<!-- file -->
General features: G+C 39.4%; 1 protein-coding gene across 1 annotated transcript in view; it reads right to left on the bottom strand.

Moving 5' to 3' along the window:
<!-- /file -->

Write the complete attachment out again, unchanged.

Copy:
General features: G+C 39.4%; 1 protein-coding gene across 1 annotated transcript in view; it reads right to left on the bottom strand.

Moving 5' to 3' along the window: